Book Image

Troubleshooting System Center Configuration Manager

By : Gerry Hampson
Book Image

Troubleshooting System Center Configuration Manager

By: Gerry Hampson

Overview of this book

Microsoft System Center Configuration Manager is the most popular enterprise client management solution in the world with some of the best features available. Troubleshooting this product, however, is not always as simple as you might want, not least getting to know the hundreds of log files and understanding how the various components work. The book starts with discussing the most commonly used tools for troubleshooting the variety of problems that can be seen in Configuration Manager. It then moves to providing a high level view of the available log files, their locations, what they relate to and what they typically contain. Next, we will look at how we can fully utilize and extend all the available information from the console monitoring pane through to the status messages and down into error logging with some further reaches into WMI, SQL, registry and the file structure. You will then learn what the common error codes mean, how to make sense of the less common ones and what they actually mean with respect to Configuration Manager. Further to this, you will pick up widely acknowledged best practices both from a proactive stance when carrying out your daily administrative tasks and also from a reactive position when the green lights start to turn red right down to a complete failure situation. By the end of the book, you will be competent enough to identify and diagnose the root causes of System Center Configuration Manager administration issues and resolving them.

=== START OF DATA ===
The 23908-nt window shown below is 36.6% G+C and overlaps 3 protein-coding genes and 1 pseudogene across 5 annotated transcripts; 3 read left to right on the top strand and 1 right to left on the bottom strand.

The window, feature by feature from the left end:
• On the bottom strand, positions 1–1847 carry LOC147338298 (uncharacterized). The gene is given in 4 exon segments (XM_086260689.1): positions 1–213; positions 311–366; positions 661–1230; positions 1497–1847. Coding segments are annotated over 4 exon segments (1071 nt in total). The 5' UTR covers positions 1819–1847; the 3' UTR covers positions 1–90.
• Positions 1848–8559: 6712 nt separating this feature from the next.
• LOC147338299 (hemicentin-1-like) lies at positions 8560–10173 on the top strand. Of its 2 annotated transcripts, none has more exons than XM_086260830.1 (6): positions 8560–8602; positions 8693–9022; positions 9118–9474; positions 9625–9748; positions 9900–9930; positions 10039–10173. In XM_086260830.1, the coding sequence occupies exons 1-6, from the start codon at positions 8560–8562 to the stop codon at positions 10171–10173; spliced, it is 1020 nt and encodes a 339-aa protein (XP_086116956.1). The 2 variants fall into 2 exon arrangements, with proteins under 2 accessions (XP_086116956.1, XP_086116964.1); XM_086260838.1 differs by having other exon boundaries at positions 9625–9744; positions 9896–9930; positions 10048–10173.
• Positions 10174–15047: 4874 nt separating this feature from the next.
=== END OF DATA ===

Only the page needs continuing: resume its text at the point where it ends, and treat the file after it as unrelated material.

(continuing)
Table of Contents (16 chapters)
Troubleshooting System Center Configuration Manager
About the Authors
About the Reviewers
Configuration Manager Monitoring Workspace and Log Files

Management point common issues

There can be various problems seen with management points in Configuration Manager; however, there are always some that have been seen before and will no doubt be seen again. In the following, we will look at some of the most frequently occurring issues that generally have common resolutions.


Starting with the installation of a management point, a particularly common issue seen in existing environments is attempting to install a management point on a server that has currently or has previously had a Configuration Manager client installed. This will always fail the installation, and often the reason can be that automatic installation of clients for all discovered computers is enabled in the Configuration Manager site. This normally results in an installer 1603 exit code and a number of failed to compile messages in the MPMSI.log. However, simply removing the client does not solve this as some WMI classes are still retained on the machine where the...